3. We need clean energy in our cities.

London is miles behind other cities. In Munich, the municipally-owned public utility has begun to deliver on the city’s commitment to 100% clean energy supply by 2025 while in the UK, London, Birmingham and Leeds are all serial failures at improving their air quality: in the capital, air pollution kills around 10,000 people a year. Cities around the world are choking their inhabitants through continued addiction to fossil fuel-based transport and energy systems. This leads to profound environmental injustice: pollution is concentrated in poorer urban areas inhabited mainly by working class communities and people of colour.

Municipally-owned energy companies can drive public investment into renewable energy, and maximise local green energy capacity such as solar and district heating. Divesting public pension funds from fossil fuels would release a flow of money to invest in new renewable energy capacity, and the public sector can sponsor municipal bonds – as have been issued for Crossrail for the desperately needed transition to new energy and transport systems.

4. We need a democratic energy system.

Energy isn’t a luxury, it’s a necessity. Yet it is controlled by an elite few, with companies operating in perennially suspicious ways, drawing the gaze of competition regulators and their own watchdogs. Fossil fuel companies don’t function in truly competitive markets; on the contrary they are bolstered by generous state subsidies while retaining power deep within corporate bureaucracies.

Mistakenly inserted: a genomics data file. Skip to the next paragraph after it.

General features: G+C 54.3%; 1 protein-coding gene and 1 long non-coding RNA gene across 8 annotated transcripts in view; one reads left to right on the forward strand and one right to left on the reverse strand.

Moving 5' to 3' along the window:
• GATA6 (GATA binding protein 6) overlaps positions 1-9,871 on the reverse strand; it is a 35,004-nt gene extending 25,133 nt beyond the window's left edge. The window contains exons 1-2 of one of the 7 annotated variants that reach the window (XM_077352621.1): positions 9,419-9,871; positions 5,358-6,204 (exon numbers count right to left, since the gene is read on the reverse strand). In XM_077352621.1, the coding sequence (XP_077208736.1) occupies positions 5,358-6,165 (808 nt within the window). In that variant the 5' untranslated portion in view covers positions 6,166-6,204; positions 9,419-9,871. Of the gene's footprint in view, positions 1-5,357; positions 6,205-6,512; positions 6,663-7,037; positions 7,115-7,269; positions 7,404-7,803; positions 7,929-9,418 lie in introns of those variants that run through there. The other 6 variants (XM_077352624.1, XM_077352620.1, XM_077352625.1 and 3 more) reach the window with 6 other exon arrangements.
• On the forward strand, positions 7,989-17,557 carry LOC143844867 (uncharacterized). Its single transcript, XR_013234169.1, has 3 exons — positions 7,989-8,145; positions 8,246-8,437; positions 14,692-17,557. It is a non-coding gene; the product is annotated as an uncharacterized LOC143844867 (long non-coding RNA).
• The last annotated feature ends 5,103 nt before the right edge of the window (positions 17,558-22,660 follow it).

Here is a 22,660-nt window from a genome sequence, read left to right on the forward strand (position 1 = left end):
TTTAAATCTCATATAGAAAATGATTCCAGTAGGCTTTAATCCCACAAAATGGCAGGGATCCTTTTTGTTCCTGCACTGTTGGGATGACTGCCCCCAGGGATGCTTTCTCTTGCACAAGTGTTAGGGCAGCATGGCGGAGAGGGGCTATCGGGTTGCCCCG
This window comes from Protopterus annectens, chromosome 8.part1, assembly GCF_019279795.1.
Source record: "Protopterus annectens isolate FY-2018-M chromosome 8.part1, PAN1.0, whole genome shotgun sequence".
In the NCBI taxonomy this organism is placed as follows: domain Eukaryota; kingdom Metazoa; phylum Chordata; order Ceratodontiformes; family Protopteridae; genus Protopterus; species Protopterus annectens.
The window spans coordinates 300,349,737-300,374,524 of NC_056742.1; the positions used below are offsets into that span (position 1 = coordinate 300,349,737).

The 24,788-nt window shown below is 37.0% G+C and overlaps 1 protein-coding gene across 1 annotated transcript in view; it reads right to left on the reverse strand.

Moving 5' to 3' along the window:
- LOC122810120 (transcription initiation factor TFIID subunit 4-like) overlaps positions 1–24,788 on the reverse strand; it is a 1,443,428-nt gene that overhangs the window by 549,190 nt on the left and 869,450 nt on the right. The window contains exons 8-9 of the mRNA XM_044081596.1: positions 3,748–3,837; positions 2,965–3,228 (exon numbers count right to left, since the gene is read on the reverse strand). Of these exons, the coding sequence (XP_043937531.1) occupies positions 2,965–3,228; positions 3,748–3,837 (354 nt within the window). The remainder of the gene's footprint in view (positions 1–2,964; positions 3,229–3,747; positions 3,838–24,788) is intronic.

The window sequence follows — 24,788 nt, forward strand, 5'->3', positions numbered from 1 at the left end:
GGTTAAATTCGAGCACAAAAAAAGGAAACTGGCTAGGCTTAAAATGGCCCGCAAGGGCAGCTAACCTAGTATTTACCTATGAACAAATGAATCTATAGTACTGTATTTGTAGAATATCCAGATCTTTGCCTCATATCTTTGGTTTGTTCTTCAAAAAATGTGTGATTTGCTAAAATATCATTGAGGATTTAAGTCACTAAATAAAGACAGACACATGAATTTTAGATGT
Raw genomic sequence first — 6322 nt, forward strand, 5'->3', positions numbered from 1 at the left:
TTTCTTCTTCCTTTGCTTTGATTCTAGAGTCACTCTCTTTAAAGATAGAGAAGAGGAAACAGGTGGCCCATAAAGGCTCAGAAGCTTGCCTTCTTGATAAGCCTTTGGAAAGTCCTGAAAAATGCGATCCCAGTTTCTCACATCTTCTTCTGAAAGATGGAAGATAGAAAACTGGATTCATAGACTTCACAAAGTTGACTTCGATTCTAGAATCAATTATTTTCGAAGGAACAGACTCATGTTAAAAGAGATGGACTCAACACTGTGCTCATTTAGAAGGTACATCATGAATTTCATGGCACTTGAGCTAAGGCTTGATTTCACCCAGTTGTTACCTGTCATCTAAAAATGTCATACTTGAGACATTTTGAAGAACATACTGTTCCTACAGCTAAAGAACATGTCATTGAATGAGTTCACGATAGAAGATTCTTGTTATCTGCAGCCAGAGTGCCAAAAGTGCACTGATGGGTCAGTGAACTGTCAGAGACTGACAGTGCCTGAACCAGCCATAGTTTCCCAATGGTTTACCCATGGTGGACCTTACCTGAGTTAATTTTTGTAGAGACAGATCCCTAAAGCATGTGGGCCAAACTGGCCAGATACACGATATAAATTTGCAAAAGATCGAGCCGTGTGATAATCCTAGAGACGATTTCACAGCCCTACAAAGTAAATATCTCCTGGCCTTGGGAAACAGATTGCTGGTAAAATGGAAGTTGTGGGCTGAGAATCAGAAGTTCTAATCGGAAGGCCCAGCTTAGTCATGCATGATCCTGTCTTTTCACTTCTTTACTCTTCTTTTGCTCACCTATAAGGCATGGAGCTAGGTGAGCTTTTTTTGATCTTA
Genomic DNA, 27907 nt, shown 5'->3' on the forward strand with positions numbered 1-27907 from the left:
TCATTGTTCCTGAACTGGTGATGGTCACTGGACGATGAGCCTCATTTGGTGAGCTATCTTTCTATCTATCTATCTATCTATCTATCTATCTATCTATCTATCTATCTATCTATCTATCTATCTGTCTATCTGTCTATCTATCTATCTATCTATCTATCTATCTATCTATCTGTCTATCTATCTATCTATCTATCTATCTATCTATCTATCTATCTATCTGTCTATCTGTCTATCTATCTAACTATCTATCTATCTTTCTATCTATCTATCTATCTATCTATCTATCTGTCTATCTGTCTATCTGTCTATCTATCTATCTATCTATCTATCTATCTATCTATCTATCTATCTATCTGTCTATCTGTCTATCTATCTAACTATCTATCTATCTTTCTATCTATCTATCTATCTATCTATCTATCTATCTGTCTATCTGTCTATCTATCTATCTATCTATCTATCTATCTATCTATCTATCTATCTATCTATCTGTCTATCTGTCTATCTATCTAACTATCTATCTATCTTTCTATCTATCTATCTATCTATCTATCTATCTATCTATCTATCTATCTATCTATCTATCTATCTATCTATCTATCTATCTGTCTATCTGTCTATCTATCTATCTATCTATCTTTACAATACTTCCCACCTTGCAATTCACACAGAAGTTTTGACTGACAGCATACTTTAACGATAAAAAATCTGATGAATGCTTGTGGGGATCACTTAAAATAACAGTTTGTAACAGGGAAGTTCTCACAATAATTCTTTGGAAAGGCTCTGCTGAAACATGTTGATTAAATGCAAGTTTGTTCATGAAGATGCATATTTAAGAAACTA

The energy system should be radically democratised. In Berlin, a campaign to re-municipalise the energy system was overwhelmingly popular. Over 600,000 people voted in favour of the proposal; more than 80% of those voting. The campaign failed only because a blocking coalition of the energy company Vattenfall and the city senate moved the date of the referendum. Consequently, the campaign fell just 21,000 votes short of the requisite threshold of 25% of city residents.

Public ownership can deliver radical transparency and accountability. Berliner Energietisch (Berlin Energy Roundtable) campaigned for new and democratic structures of participation. It demanded a municipal company answerable to advisory assemblies held across the city able to drive the company’s agenda through public petitions.

Following this lead and the success of energy democracy movements across Europe and beyond, Switched On London – a broad coalition of grassroots organisations, unions and environmental groups – is demanding a truly democratic energy system for the capital. With London Mayoral candidates vying to outdo each other on environmental issues, we’ll be building a grassroots movement in the run up to the 2016 mayoral elections to demand a people’s alternative to the Big Six.

There are nothing but tired ideological tropes and ingrained vested interests stopping cities from stepping in to secure clean, democratic and socially just energy systems. It’s time to take our power back.

Photo: Márcio Cabral de Moura/Flickr